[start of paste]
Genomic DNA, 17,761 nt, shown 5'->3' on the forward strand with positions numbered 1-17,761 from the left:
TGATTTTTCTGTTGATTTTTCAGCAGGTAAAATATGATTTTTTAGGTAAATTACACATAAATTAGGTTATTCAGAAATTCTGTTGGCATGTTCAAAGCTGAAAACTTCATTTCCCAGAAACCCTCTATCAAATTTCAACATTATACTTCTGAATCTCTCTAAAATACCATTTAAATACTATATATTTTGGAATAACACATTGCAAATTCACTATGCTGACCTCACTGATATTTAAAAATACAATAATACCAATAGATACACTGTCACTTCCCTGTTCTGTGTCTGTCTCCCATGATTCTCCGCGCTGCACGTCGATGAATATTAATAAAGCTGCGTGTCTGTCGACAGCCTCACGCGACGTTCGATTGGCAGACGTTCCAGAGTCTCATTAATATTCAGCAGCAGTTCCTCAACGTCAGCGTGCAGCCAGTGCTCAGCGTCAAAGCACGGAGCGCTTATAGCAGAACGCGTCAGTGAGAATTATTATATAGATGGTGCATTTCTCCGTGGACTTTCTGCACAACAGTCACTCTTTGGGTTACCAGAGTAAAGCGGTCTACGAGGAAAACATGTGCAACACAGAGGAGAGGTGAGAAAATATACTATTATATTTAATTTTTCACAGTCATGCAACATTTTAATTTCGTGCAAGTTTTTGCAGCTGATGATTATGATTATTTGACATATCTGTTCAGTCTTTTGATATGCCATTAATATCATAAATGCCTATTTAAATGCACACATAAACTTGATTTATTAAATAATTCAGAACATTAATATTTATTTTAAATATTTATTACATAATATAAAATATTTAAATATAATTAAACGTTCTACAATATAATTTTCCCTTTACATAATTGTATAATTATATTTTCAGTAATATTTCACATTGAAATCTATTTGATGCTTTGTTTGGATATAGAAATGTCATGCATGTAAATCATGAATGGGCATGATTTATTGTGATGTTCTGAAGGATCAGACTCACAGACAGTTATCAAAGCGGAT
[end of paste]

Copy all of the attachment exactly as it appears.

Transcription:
Genomic DNA, 17,761 nt, shown 5'->3' on the forward strand with positions numbered 1-17,761 from the left:
TGATTTTTCTGTTGATTTTTCAGCAGGTAAAATATGATTTTTTAGGTAAATTACACATAAATTAGGTTATTCAGAAATTCTGTTGGCATGTTCAAAGCTGAAAACTTCATTTCCCAGAAACCCTCTATCAAATTTCAACATTATACTTCTGAATCTCTCTAAAATACCATTTAAATACTATATATTTTGGAATAACACATTGCAAATTCACTATGCTGACCTCACTGATATTTAAAAATACAATAATACCAATAGATACACTGTCACTTCCCTGTTCTGTGTCTGTCTCCCATGATTCTCCGCGCTGCACGTCGATGAATATTAATAAAGCTGCGTGTCTGTCGACAGCCTCACGCGACGTTCGATTGGCAGACGTTCCAGAGTCTCATTAATATTCAGCAGCAGTTCCTCAACGTCAGCGTGCAGCCAGTGCTCAGCGTCAAAGCACGGAGCGCTTATAGCAGAACGCGTCAGTGAGAATTATTATATAGATGGTGCATTTCTCCGTGGACTTTCTGCACAACAGTCACTCTTTGGGTTACCAGAGTAAAGCGGTCTACGAGGAAAACATGTGCAACACAGAGGAGAGGTGAGAAAATATACTATTATATTTAATTTTTCACAGTCATGCAACATTTTAATTTCGTGCAAGTTTTTGCAGCTGATGATTATGATTATTTGACATATCTGTTCAGTCTTTTGATATGCCATTAATATCATAAATGCCTATTTAAATGCACACATAAACTTGATTTATTAAATAATTCAGAACATTAATATTTATTTTAAATATTTATTACATAATATAAAATATTTAAATATAATTAAACGTTCTACAATATAATTTTCCCTTTACATAATTGTATAATTATATTTTCAGTAATATTTCACATTGAAATCTATTTGATGCTTTGTTTGGATATAGAAATGTCATGCATGTAAATCATGAATGGGCATGATTTATTGTGATGTTCTGAAGGATCAGACTCACAGACAGTTATCAAAGCGGAT